20 September 2017


St Peter's Church, Old Edlington
Yesterday I went to The Lakeside shopping centre at Doncaster, I bought some new shoes and a pair of trousers. I had no luck with regard to new underpants and a new belt. That was rather frustrating. For me shopping for clothing  has always been a painful chore. I hope the trousers fit me as I couldn't be bothered to try them on. To be honest, I am the opposite of a fashionista.

Feeling  hungry, I parked up at McDonald's and ordered a quarterpounder "meal" with a latte. It was so warm in the sunshine that I sat outside to consume this "meal" and it really felt like a summer's day.

Earlier I had driven to the shopping outlet via back roads that avoided the motorways. I went to Maltby then  north to Braithwell and on to Old Edlington. This is a small settlement I had never visited before. I got out of the car to have a look at the village's  cute twelfth  century church - St Peter's. Sadly, it was locked up and clearly it was no longer a functioning church. The windows were boarded up . Apparently and tragically it suffered some vandalism in the past.
Once  known as Aepling-Tun - a Saxon settlement
I would have loved to get inside that church to see the Norman stone carvings within, However, it was only when I got home and Googled the church that I discovered where I might have borrowed a key from. It was too late.

I wore the new shoes to walk up to "The Hammer and Pincers" for the Tuesday quiz and I am happy to report that Mike, Mick and I achieved the top score. It helped that we knew that Florida is bordered by Georgia and Alabama and it also helped that we knew that the comic actress Rebel Wilson has recently won a landmark  defamation case in Australia. To tell you the truth, Mike pinched that answer from a quiz sheet abandoned by a couple who had to leave early. 
Back Lane, Old Edlington.
The building to the right is an old dovecote.

18 September 2017


Between St Edmund's Head and Hunstanton town in the county of Norfolk, there's a very interesting cliff. It is striped and it runs for almost half a mile. You might say that it is a natural monument to the geological epoch known as the Cretaceous Period. This was a time when dinosaurs were alive and the planet was generally much warmer. It lasted for seventy nine million years between the Jurassic and Paleogene periods. Of course it occurred many millions of years before the first apes appeared.

I am sure you will agree that seventy nine million years is a very long time. During those  79,000 millennia an enormous amount of plant and marine animal debris sank to the bottom of countless inland lakes and seashores gradually forming layers that were compressed and ultimately petrified.

It is those layers that we see in the striped cliff at Hunstanton. The bottom brown layer was of course laid down first. It is made up of carstone and contains very few animal fossils. The next layer is the Hunstanton Red Rock layer. It is actually chalk but was coloured red by iron pigmentation. The thicker white layer above is also chalk  and part of the Ferriby Formation. This was laid down towards the end of the Cretaceous Period.

In both the Hunstanton and Ferriby layers many primitive fossils have been found and in a lump of the red rock I quickly spotted several wormlike fossils of creatures that were wriggling around more than a hundred million years ago. They were like these:-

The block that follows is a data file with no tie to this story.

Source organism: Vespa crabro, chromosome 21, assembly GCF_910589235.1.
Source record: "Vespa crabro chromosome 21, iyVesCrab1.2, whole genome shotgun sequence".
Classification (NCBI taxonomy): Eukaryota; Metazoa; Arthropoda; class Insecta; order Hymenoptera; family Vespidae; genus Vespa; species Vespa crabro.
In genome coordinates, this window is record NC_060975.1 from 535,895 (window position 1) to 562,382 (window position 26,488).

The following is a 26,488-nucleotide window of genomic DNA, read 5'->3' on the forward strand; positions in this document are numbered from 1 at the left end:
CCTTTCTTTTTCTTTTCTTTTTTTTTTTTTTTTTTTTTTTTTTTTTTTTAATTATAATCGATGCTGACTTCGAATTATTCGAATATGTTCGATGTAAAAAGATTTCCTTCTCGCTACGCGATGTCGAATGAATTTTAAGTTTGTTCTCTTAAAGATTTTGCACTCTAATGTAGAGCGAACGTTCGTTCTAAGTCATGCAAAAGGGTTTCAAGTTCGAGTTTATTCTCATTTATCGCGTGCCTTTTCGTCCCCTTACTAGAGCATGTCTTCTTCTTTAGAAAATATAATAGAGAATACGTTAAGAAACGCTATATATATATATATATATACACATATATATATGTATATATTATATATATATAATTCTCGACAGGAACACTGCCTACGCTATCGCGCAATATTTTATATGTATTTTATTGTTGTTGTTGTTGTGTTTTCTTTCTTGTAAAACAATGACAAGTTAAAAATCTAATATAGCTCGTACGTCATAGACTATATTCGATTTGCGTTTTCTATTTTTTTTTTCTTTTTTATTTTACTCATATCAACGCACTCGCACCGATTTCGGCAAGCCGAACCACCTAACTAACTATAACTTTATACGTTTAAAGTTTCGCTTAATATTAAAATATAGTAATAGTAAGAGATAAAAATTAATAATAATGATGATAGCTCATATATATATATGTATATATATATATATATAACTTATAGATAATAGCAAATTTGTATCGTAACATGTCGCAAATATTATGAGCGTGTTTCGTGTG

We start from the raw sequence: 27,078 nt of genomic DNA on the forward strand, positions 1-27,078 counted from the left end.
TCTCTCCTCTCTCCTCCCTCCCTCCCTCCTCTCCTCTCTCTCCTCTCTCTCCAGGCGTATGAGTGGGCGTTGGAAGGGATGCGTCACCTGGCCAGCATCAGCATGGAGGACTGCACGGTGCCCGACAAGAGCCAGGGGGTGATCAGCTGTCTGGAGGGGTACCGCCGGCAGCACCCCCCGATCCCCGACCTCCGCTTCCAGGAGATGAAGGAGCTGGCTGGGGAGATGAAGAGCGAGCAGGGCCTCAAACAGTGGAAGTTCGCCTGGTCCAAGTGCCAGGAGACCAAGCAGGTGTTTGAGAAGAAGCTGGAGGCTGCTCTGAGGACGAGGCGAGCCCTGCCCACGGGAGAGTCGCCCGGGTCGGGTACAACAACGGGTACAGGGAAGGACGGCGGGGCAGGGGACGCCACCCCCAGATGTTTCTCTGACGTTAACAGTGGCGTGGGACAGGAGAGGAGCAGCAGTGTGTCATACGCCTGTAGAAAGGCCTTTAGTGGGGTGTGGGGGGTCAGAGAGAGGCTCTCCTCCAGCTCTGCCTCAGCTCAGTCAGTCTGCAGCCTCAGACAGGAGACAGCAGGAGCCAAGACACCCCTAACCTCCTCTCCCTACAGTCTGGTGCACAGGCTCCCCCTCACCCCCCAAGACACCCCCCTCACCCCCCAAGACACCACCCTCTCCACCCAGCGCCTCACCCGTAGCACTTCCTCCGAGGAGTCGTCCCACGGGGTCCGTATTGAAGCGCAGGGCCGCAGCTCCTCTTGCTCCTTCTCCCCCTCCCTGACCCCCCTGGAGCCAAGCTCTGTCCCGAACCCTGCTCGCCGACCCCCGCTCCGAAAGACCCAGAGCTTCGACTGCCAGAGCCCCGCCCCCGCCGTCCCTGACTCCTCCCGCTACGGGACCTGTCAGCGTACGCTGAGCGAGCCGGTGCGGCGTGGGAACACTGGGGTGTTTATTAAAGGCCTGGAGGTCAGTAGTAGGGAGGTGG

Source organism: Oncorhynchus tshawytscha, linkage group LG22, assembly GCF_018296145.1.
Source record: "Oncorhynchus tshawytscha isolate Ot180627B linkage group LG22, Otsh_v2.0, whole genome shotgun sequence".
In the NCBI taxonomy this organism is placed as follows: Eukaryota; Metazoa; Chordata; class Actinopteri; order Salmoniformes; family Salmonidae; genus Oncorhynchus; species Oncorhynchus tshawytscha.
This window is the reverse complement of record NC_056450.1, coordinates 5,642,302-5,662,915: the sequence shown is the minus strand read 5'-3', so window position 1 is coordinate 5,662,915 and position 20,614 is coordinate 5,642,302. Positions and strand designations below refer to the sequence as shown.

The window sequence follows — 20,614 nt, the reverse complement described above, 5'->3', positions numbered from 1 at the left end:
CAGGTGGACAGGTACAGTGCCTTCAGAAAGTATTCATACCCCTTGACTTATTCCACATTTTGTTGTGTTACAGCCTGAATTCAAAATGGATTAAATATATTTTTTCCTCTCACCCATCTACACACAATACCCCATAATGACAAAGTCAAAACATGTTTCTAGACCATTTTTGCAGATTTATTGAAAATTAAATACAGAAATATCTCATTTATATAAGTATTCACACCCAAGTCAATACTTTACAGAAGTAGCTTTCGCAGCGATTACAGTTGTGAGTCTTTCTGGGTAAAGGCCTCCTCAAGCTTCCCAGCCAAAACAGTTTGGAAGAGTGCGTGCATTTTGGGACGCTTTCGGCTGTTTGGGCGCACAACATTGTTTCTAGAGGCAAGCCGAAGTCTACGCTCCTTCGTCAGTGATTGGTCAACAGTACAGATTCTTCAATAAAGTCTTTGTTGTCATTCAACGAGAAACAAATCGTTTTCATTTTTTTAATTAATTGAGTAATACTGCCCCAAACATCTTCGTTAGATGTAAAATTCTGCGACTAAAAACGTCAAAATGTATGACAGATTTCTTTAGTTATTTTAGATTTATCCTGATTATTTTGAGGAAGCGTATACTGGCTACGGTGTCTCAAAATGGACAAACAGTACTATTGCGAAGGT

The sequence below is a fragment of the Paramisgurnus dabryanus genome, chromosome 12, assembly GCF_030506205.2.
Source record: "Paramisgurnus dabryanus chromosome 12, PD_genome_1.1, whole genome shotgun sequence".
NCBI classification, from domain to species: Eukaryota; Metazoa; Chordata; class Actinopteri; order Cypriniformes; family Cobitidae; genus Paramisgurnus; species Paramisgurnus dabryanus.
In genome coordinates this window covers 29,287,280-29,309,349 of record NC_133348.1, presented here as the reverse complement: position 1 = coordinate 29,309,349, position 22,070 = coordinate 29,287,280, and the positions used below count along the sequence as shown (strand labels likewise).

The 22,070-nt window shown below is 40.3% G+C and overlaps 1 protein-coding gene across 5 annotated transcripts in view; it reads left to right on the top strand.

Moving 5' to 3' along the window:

The first time we went to see the cliff, the tide was right in so we didn't get to see much but on the last afternoon the tide was right out and late sunshine was illuminating the striped cliff so that is how I was able to get pictures like these:-

17 September 2017


There we were walking upon Snettisham Beach by The Wash when we saw this approaching:-
Should we head back to the car park? Did we even have time? It was being blown quite rapidly in our direction. 

There were no trees. No beach huts. Nowhere to hide. We pressed on towards Heacham. And then the lashing rain struck - ice cold upon our faces. 

All we could do was crouch by some thorny bushes up on the dune path.

And as I sheltered there, what did my beloved wife do? She got out her smartphone and laughing like one of those witches in the opening scene of "Macbeth" she snapped me.

Here I am, looking at you furtively - like Big Foot:-
Fortunately, the rain didn't last very long and we continued our beachside walk with my ugly mug still trapped in the gubbins of her phone. 

16 September 2017


We were sitting in Fisher's fish and chip restaurant in Hunstanton when Shirley believed she'd spotted a familiar face. When this woman got up to leave I saw her approaching our table and blurted out, "Excuse me. Are you Cheryl?"

It was indeed Mrs Berry who had been the headteacher at my son's secondary school throughout his time there. She departed from that school round about 2001, just before our daughter went up there.

Now Mrs Berry was an unusual headteacher in that she was universally admired and respected by pupils, parents and staff alike. I remember an interview with her in the Sheffield "Star". She said that she liked to be outside her office during the school day, meeting children, talking to staff, visiting lessons. She also taught one class Mathematics every school year. Any office work she needed to do would happen when the school day had ended.

I know for a fact that this wasn't an idle boast, designed to impress because in the early nineties I had occasion to go up to that school every Monday evening and I would always see Mrs Berry beavering away in her office until perhaps eight thirty or nine o'clock.

You should understand that this was a school with a pupil population of around 1800. Being the leader of that school was like being the leader of a significant business venture. Every day brought new problems to solve, new demands on Mrs Berry's time. But she remained cheerful and approachable, refusing to surround herself with mystique or bloated self-importance like many other heads of secondary schools.

Now here's the thing. On Wednesday night she asked what our son's name was and we told her. She said that of course she remembered him but she didn't add any follow on information to confirm that knowledge.